Published on March 7, 2022
Think of the web as a train that goes to hundreds of millions of stations around the world. Those who can board this train will enjoy inherent advantages, better access to groundbreaking science, health advice, and career networking, than people who are unable to get on the train.
The digital divide has confounded the tech community for decades, and the coronavirus has exposed new inequalities. While the gap between rich and poor persists in many ways, the quest for equitable access for those with disabilities and deficits comes with moral and legal obligations that content providers must consider.
The Centers for Disease Control estimates that about 1 in 4 Americans have a disability, and thus web developers must account for a wide array of barriers that prevent people from accessing the web. A keyboard, a mouse, a screen: the usual trappings of our computers and devices are so ubiquitous that many don’t often think about them.
But for those with auditory, visual, cognitive, or physical impairments, those familiar tech appendages can frustrate. The obvious unfairness of this situation is what led to the adoption of Web Content Accessibility Guidelines (WCAG), now on version 2.0. These guidelines use the concept of “POUR” to spell out how the web content should be formulated to erase differences in ability: Perceivable, Operable, Understandable, and Robust.
That is, web content needs to be accessible and usable for all on all devices. This might include closed captioning, alternative text on images and appropriate color contrast.
Do the Right Thing
Not only is following WCAG 2.0 the fairway to make the world a better place, it’s also smart business. Last year, the disabled spent about $200 billion on online purchases, and so doing the right thing can boost your bottom line. This might sound like a transactional approach to ethics, but awareness of the market share is actually utilitarian. The sad fact is, most websites are not accessible, and so by being virtuous, you’re getting ahead of the competition.
Another very good reason for adhering to WCAG, besides being good and decent, is that Google rewards those who do. If your website isn’t accessible, then your page rank will suffer as a result. The good news is that by improving accessibility with headings in your content and alternative text on images, you will also get better SEO results. And as we all know, better SEO equates with better page rank, which can lead to improved traffic on your website.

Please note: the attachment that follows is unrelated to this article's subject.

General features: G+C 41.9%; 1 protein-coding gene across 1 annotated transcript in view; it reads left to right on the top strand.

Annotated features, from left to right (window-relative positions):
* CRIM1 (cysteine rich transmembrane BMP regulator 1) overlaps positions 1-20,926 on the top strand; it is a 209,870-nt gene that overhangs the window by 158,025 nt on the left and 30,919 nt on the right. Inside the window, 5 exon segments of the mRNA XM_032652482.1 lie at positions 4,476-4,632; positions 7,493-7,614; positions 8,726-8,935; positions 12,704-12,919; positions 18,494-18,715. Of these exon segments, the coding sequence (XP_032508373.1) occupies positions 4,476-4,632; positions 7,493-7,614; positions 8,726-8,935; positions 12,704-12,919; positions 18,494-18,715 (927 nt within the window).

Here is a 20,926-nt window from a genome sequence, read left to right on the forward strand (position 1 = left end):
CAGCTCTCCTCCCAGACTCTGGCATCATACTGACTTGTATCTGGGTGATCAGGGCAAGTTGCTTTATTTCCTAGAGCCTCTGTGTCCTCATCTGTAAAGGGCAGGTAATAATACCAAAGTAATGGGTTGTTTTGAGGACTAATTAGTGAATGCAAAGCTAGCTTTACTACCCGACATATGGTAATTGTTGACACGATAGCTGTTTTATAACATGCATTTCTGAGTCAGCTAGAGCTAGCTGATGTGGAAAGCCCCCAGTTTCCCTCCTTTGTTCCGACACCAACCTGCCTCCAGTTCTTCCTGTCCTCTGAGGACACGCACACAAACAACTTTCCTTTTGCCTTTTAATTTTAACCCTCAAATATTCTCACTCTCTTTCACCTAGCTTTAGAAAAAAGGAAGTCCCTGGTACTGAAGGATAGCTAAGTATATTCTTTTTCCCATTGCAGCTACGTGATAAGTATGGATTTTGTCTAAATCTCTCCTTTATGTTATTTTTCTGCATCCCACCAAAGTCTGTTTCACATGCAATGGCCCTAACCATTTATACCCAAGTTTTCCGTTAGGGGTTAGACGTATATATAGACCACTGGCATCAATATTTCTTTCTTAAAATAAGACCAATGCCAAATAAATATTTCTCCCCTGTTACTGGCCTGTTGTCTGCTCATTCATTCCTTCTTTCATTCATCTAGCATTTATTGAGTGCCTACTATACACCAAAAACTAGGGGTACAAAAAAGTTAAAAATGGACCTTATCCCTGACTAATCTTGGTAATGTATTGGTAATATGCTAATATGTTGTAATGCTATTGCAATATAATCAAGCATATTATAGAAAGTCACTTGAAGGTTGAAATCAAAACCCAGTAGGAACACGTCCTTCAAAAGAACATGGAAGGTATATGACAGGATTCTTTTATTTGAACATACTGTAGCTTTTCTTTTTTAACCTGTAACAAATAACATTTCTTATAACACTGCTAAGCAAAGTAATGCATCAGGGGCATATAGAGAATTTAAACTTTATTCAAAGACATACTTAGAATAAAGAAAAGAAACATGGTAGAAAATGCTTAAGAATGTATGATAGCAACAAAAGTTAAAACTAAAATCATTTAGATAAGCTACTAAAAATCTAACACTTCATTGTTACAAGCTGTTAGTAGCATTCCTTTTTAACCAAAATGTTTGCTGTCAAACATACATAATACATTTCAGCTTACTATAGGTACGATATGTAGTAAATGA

And if you need more convincing: the Americans with Disabilities Act mandates that a public-facing website is no different than a public-facing storefront, and companies must provide accessibility in both cases. All local, state, and federal agencies must meet these requirements, as must any entity that gets federal money. Failure to do so could result in fines.
Or a lawsuit. Thousands of non-compliance legal actions occur every year, and the last thing your brand needs is to be labeled as somehow adverse for those with disabilities.
To stay in compliance with the ADA, it’s good to watch out for some of the most common problems that arise with accessibility.
No Or Poor Alternative Text: Since blind people cannot see images on a website, they need a word-picture to stand in for the visual. If there isn’t one, the visually impaired will just skip past it. A filename usually doesn’t do the trick, either. You need to supply the text that paints a picture.
But you can’t be James Joyce. If you spin an elaborate yarn, most users will just get confused. Once you get past about 150 characters, screen readers will cut you off mid-sentence. Stick to a Hemingway approach: be direct.
Poor Color Contrast: The background color of a website has to contrast starkly with any foregrounded elements like CAT buttons, text content, or links. Yellow and green might look snazzy on a golf course but for the visually impaired using a website, those colors don’t contrast enough. The ratio should be 4.5 or 5 to 1. Think versions of black and white.
Unmoored Anchor Text: “Click Here” might make sense if you see the context of this CAT button on a website, but if you’re blind, you need more from anchor text, clickable words that usually take users to something: a video, a picture, a document. For the visually impaired, they need to understand what precisely the anchor text will do without context–the anchor text must be accessible on its own terms.
No Captions or Transcripts: Videos and sound files, if they are to be accessible for the disabled, must come with captions and transcripts. The captions should be synched perfectly with the audio, and captions are necessary because not all can read captions.
How to Check
If you have a WordPress website and you’re worried about compliance issues, there are plenty of plugins you can use like WP ADA Compliance Check Basic and Accessibility by UseWay. These tools will scan your website for any ADA issues and then issue an easy-to-understand report on how you can fix them.